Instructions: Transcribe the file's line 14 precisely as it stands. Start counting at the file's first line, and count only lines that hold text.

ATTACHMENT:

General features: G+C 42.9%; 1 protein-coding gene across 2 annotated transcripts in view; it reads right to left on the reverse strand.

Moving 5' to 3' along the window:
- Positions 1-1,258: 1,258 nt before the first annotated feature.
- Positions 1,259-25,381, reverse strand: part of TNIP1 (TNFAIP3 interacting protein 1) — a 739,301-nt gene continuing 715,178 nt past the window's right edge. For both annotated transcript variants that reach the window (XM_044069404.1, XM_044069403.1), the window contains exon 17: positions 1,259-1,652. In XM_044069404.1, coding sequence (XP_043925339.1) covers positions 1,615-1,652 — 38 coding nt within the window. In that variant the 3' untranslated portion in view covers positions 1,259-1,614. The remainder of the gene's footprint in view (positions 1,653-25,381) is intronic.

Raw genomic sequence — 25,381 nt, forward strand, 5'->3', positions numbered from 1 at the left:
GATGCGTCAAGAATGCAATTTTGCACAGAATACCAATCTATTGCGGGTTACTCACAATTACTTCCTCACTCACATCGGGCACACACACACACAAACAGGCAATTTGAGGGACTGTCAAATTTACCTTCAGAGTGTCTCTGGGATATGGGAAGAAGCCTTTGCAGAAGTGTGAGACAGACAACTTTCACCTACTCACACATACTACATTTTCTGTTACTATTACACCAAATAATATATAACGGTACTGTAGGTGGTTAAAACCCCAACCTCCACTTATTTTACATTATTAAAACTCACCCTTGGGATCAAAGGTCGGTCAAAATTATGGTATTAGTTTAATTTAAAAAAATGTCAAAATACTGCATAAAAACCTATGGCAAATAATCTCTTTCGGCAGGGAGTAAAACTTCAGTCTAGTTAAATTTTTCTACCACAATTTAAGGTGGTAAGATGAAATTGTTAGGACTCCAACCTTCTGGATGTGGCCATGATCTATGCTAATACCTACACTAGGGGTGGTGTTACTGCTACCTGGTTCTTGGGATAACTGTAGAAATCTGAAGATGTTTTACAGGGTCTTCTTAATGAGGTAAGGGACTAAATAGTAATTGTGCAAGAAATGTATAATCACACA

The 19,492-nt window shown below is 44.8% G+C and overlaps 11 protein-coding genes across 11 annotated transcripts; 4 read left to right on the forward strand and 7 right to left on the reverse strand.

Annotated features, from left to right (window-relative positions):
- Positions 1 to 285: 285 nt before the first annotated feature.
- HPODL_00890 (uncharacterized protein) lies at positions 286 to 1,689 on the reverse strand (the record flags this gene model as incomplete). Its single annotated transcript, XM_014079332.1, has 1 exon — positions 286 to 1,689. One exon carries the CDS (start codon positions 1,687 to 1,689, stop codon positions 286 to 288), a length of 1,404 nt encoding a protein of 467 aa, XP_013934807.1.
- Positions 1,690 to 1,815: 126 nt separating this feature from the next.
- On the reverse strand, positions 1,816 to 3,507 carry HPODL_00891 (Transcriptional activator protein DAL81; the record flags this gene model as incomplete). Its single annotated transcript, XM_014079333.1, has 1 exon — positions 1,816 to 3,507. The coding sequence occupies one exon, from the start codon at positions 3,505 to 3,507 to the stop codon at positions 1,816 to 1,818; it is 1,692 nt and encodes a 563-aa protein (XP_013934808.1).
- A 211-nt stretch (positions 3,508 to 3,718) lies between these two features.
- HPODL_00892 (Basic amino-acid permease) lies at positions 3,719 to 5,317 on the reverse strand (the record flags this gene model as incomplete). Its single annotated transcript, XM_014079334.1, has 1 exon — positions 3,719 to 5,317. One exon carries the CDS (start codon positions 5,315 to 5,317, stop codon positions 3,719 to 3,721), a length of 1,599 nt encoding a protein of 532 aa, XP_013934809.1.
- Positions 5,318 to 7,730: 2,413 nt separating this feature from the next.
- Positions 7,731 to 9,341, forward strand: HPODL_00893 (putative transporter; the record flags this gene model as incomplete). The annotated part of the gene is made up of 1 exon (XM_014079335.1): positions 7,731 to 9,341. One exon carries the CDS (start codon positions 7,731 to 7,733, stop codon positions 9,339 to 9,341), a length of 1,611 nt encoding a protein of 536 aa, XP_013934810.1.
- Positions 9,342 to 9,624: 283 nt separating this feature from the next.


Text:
- HPODL_00892 (Basic amino-acid permease) lies at positions 3,719 to 5,317 on the reverse strand (the record flags this gene model as incomplete). Its single annotated transcript, XM_014079334.1, has 1 exon — positions 3,719 to 5,317. One exon carries the CDS (start codon positions 5,315 to 5,317, stop codon positions 3,719 to 3,721), a length of 1,599 nt encoding a protein of 532 aa, XP_013934809.1.